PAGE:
Originally Posted by Ben Langford
The guard break you are describing has two key components - pinning your opponent's hips to the ground and opening your hips wide after you've stuck your knee against their butt.
I think Ben has the key piece here. Most often when I see people struggle to break a closed guard in any fashion it is because they are allowing their opponent to move their hips to retain the guard. Yael also made a similar point in that you don't want them on top of your knee. If they are there their hips aren't on the ground and you will have a harder time breaking the guard. With their hips firmly planted you can increase the pressure significantly and most often get the legs open.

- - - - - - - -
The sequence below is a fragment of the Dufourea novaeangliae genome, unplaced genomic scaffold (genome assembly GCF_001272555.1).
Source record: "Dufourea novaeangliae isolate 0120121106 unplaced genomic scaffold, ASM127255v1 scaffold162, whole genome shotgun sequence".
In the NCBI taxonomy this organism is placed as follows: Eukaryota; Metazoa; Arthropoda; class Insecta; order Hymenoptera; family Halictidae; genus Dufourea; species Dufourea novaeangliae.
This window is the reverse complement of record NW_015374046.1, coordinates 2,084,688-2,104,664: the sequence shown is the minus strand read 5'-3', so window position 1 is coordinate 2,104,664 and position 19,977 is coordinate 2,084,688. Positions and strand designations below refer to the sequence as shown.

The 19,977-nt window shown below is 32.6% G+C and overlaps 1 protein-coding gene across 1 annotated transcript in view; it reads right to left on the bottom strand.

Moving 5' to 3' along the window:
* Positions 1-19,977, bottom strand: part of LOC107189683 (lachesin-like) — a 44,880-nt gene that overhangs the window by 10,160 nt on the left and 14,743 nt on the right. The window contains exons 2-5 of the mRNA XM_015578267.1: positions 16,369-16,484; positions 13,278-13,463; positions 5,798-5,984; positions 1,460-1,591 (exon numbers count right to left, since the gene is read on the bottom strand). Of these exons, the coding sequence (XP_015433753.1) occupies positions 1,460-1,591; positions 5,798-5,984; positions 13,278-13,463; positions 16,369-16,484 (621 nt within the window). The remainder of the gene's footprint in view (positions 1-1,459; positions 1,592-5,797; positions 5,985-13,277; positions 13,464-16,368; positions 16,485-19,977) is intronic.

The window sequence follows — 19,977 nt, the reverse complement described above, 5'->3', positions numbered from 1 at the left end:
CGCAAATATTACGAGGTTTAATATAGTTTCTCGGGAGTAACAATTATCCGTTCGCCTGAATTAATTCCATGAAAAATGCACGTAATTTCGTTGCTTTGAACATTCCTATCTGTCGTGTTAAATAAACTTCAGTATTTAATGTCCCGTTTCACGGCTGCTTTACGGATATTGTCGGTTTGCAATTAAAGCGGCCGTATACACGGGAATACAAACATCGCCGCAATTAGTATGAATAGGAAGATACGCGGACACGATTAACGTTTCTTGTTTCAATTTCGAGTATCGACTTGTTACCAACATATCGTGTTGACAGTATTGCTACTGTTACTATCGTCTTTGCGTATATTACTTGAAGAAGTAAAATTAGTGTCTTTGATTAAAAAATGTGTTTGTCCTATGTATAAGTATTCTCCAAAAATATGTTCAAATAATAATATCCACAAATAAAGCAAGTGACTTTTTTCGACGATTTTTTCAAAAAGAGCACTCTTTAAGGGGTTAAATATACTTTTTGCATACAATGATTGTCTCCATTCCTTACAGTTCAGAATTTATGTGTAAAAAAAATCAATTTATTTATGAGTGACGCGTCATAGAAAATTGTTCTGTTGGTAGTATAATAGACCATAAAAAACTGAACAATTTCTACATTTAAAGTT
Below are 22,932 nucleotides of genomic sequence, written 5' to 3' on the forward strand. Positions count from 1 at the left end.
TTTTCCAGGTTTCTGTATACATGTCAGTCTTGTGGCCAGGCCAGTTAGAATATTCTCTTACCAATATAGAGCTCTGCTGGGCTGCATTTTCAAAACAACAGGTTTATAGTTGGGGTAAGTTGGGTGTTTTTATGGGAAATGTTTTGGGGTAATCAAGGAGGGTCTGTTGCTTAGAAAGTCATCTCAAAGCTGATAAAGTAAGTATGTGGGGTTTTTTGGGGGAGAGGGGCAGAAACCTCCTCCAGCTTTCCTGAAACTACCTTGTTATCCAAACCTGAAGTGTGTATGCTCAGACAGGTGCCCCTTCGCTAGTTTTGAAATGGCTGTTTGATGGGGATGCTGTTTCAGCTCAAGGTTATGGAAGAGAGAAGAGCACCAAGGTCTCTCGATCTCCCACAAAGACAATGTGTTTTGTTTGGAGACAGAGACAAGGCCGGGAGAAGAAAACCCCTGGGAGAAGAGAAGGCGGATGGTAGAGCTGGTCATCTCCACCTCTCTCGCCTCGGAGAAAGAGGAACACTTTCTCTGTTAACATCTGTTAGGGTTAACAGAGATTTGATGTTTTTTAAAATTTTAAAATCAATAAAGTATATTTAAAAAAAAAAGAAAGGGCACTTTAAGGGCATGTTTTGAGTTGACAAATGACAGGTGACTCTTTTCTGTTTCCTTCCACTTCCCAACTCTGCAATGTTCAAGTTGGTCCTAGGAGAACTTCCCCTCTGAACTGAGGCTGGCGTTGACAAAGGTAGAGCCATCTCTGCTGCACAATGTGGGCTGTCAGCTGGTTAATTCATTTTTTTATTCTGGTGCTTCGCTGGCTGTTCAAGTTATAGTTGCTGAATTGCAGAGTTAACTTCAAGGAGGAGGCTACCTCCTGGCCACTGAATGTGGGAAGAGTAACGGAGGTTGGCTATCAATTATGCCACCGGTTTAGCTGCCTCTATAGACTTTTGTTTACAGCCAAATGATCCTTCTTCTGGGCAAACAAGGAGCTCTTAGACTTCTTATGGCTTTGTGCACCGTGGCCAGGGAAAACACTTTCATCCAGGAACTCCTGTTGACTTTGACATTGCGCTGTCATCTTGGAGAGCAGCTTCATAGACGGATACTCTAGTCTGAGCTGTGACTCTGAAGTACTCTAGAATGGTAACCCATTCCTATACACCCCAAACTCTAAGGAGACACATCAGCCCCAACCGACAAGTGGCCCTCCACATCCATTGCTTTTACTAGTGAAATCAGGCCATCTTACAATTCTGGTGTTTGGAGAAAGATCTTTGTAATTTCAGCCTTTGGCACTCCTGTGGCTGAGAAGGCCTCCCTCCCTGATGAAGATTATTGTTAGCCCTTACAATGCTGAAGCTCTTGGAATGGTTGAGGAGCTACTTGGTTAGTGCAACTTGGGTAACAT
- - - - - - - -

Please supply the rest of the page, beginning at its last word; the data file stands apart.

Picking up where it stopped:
The other question is does this particular opponent have a significantly different body structure from others in the academy. Meaning does he have really long legs that allow him to retain closed guard where others couldn't? If so look at different ways of opening his guard. For really long legged people I love the standing guard passes.
What we think, or what we know, or what we believe, is in the end, of little consequence. The only thing of consequence is what we do. -John Ruskin